The Dreaded “Firsts” After Losing a Spouse

yellow lily

The first year is the hardest. There are so many “firsts” to get through.
My first “first” without Ron was his birthday in October. Waking that morning, I whispered “Happy Birthday” to an empty room. I sat up in bed, put on my slippers, rose and went through the motions of my morning chores. Tears pushed at my eyelids and I willed them away. This was a day to celebrate, right? But how was I to celebrate when he wasn’t here any longer?
The only gift I could give him was a new bouquet for his grave, but I didn’t think I could go there alone. Not on his birthday. My daughter agreed to go with me when she got off work.
Standing in the cemetery, staring at the place where his body rested, knowing he wasn’t there, but feeling connected somehow, I silently said all the words I couldn’t speak without breaking down. The silk flowers were for fall and I knew he would like them. He loved gardening and flowers.
After we left the cemetery, my daughter and I went to a local restaurant to eat. Not the restaurant Ron and I would have gone to, but it marked his special day in the way the two of us always celebrated. I made it through this first, but not without a lot of tears and heartache.
This first was quickly followed by my birthday, Thanksgiving, Christmas, and our wedding Anniversary (which was also the date my mother had passed). So much grieving. Silent grieving, many tears, and feelings of “what does life hold for me now?”
Christmas was extremely difficult.
A journal entry on the first Christmas:

 

Over three months since I wrote in this journal. I’ve been getting through a day at a time. There have been sad days, like your birthday, my birthday and Thanksgiving. Firsts to get through alone. I truly thought this day would go by like the others with a little sadness. I woke this morning realizing the terrible loneliness of spending Christmas without you. I picked up Traci and we visited your grave. I brought you a new bouquet of poinsettias. We shed tears together and I told her she didn’t have to be strong for me any longer. I know she worries about me a lot. After I took her home, I stopped at Julie’s to drop off the left over barbecue from the Christmas party. It was after I left that the sobbing and tears began. I don’t want the kids or anyone to know how lonely I feel today. My heart is aching so. I sit here next to the tree which is lit as you always enjoyed on Christmas day. The rocking horse you made sits beside it. The other recliner is empty. The house is too quiet and the cats are keeping their distance, frightened by my emotions. But I’ll get through the day because you’d want me to not grieve so much. You’d want me to smile. I just can’t right now. I look at my future and see nothing to strive for. It’s just a life where I wake up and move through another day. The Lord is with me. He shows me beauty in the skies and in this earth He created. I’m grateful for His blessings—so many. But part of me, the best part, is gone. I miss you so much, my love. I just called my brother and they’re having a party at his son’s house. He could only talk for a couple minutes. Everywhere families are gathering together. I feel so alone. None of the kids invited me to their homes. My friend, Pat, invited me to have dinner with them, but I would have been so sad to be with them and not family. I don’t want to be needy but how do I stop feeling so lost and alone on this day that should be so happy? A family day. When you grow old, the circle changes. You know your kids are experiencing the Christmases you once had. If only you were here with me today. I look at your picture, at the pictures of us on Christmas. I think I’ll watch the Christmas CD with you singing. Perhaps I’ll feel your presence.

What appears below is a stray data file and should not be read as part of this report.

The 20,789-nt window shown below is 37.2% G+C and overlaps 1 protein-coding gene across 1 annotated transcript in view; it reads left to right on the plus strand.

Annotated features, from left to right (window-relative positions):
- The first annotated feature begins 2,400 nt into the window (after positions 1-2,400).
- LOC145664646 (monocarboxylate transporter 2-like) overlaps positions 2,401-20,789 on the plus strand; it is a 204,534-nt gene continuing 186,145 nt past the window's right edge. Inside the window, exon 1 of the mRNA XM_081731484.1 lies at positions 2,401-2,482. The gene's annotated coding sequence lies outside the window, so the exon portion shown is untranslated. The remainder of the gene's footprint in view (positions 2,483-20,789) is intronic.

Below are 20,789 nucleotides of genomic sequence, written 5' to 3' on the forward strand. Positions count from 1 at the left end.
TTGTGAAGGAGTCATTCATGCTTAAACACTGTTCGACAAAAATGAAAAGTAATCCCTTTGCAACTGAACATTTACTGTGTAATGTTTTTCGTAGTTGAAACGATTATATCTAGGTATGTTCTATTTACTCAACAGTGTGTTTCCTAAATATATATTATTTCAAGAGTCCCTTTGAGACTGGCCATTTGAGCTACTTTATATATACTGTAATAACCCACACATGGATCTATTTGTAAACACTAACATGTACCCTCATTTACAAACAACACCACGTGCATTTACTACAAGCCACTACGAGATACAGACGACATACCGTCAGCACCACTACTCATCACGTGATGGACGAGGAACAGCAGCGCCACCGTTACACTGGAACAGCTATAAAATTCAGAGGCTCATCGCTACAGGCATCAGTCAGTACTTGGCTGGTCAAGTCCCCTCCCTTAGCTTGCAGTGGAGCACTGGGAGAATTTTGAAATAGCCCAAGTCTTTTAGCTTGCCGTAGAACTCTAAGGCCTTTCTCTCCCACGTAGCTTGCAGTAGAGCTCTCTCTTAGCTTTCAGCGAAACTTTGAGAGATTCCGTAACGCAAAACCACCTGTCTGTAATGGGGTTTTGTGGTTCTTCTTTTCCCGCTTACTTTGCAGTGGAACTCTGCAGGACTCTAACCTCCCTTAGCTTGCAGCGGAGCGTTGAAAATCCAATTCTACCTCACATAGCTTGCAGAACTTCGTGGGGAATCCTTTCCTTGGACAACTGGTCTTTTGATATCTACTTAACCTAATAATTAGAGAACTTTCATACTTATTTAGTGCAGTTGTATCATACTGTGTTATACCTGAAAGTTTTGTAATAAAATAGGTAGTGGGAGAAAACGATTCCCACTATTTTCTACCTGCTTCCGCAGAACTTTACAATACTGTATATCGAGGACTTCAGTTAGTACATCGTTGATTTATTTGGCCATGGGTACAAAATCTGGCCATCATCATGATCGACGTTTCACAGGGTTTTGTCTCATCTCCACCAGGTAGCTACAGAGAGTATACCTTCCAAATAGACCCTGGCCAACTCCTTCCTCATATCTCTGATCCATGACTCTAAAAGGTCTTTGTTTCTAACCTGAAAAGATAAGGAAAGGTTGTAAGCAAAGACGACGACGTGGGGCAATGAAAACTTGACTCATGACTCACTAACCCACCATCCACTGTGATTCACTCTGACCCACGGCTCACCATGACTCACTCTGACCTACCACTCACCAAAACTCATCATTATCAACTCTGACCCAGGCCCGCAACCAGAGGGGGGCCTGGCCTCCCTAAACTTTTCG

I made it through Christmas. Grief made me selfish and needy. I realize now that my presence in any of my children’s homes would have put a cloud of sadness on their day. I needed to be alone to grieve. I did watch the CD. I cried. I found another home movie of the two of us opening presents on Christmas morning. It was the year before Ron became too ill to go out and shop. Our tradition changed after that. I would take him to our favorite Christian store and we would each pick out a Christmas card and Anniversary card for each other. I wouldn’t look at what he picked out for me and asked the clerk to put it in a separate bag. The three years of exchanging just cards was awesome. It was all we needed. That, each other, and our love.
New hope came with the new year. I made it through some difficult firsts. There were more to come, but I felt I could handle them. Life began to settle into a routine and I was able to write again. Writing allowed me to use the grief in a productive manner. Filling in empty hours is crucial in moving from a state of constant depression into a new normal.
I knew people who clung to their loved one so hard they couldn’t rise above the grief and back into life. I didn’t want to be like them. Time doesn’t heal the hole left in your heart when a loved one dies. But time does make it easier to bear.
And life does go on.

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